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If you’ve been publishing for awhile then you’ll have noticed changes to the system in the last few months. You probably noticed your books not behaving in their usual way after going through the launch process. Whatever your launch process, the algorithm isn’t responding to your actions like it once it did.

I know Amazon stopped responding to me the same way since mid August to September. I had launched a few new books in keywords I was 100% positive were profitable and possible for me to rank for, but it was a hit and miss. 1 never landed on the first page and another only gave the first page a temporary visit before dropping to page 5!

It wasn’t a great feeling guys. I was pretty down from it and slightly panicky about the results. It was the first time I had books that didn’t land on the first page at all, and it was 2 at the same time! I wasn’t too sure what to do and did what anyone does these days…

Turn towards the internet for answers.

I didn’t get any solutions from the internet, but I did confirm I wasn’t a weird abnormity to the system. Countless people were on the forums and facebook groups talking about their new ranking observations, or more accurately their lack of ranking observations. They all said the same thing. Books aren’t landing on the 1st page anymore even though they were doing the same thing as they always had.

So it hits me. It’s time to change things up. I launched another book and put it through my usual process, but this time I watched it like a hawk, and this is what I figured out.

  1. Amazon hates free promotions
  2. Amazon likes expensive books
  3. Review numbers don’t mean much compared to when the review is posted

Let me explain further if the list isn’t making any sense right now.

Free promotions are no longer favoured by Amazon. It hasn’t been for a long time, but they never penalized you for it until now. Your book gets pushed all the way to the back when it’s free, and one time it wasn’t even listed for the keyword during the free promotion. Basically Amazon is doing anything it can to avoid giving free stuff out. It’s a business at the end of the day, it makes sense. Which brings me to the second point.

Amazon loves expensive books. The more expensive the better, because that means they get more royalties for each sale. And whatever Amazon favours, Amazon promotes. Books that are more than $2.99 have a higher chance of being on the first page, and even within the top 5 results.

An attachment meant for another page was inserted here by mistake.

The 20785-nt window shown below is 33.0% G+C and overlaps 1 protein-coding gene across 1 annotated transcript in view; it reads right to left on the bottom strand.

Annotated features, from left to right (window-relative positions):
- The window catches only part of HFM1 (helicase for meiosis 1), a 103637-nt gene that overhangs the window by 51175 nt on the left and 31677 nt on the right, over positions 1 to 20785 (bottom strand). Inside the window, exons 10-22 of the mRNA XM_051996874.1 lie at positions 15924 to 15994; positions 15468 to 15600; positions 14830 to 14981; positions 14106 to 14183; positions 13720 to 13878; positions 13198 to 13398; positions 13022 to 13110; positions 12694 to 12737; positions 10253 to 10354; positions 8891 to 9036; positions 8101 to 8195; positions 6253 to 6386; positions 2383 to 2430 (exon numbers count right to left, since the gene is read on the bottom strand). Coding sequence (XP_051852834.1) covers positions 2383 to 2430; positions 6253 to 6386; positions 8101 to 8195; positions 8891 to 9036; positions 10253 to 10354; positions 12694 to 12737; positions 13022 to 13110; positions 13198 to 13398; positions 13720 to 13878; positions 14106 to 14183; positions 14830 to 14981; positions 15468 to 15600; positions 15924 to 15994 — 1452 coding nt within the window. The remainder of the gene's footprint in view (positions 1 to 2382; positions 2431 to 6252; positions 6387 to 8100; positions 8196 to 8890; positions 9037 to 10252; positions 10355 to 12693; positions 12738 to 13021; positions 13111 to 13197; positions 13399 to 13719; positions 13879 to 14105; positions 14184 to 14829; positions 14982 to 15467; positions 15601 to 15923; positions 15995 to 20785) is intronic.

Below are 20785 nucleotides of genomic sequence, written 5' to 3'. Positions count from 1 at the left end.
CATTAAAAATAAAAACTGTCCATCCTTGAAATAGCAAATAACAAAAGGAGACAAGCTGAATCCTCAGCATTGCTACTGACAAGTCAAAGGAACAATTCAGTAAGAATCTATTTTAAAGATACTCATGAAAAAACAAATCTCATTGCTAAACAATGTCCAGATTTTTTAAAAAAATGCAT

The problem is, how do you price your books to be more than $2.99 if everyone else is keeping to the $2.99 price point. Won’t you be pricing yourself out of the market?

The simple answer is yes, but the more accurate answer is, it depends. It all depends on the timing. I’ve figured that I can still use the free promo offer to boost the sales rank temporarily and then set my price higher than $2.99 at the peak of the book’s download rate. This gives the book an instant boost and Amazon shoots your book right to the top. (I have a few books still staying strong after using this strategy)

The last observation is the importance of reviews. The usual school of thought was to get a bunch of reviews in the first few days when the book is $0.99 and then another bunch of reviews during its free promo. All the reviews would be posted by the end of the first month of launching the book or even sooner.

This just isn’t going to work anymore. Fake reviews will no longer work by the end of 2018, the effectiveness of using fake reviews are getting less and less effective since 2015. So it’s wise to stop relying on this strategy and start using legal, white hat methods.

Another big reason it’s wise to stop getting fake reviews is the algorithm is started to wise up to what is likely organic behaviour and what isn’t. The average computer might not have the same level of deductive reasoning skills as a human, but you can definitely program it to notice specific behaviours. What are the chances of a brand new book getting 40+ reviews within the first month after being published?

Not much, and the computer knows it’s not much too.

The issues isn’t the number of reviews, but the frequency of the reviews being posted. You’re better off with a far smaller number of reviews being posted over a much longer period of time. Basically, you’re better off getting real reviews, because the computer knows.

The conclusion is, $2.99 is no longer the golden standard for kindle books. Aim to boost your book’s BSR as fast as possible with the free promo and make your book at least $3.99. You’ll be amazed how fast your books ends up in the top half of page one, and you’ll be even more amazed how long it stays there. 


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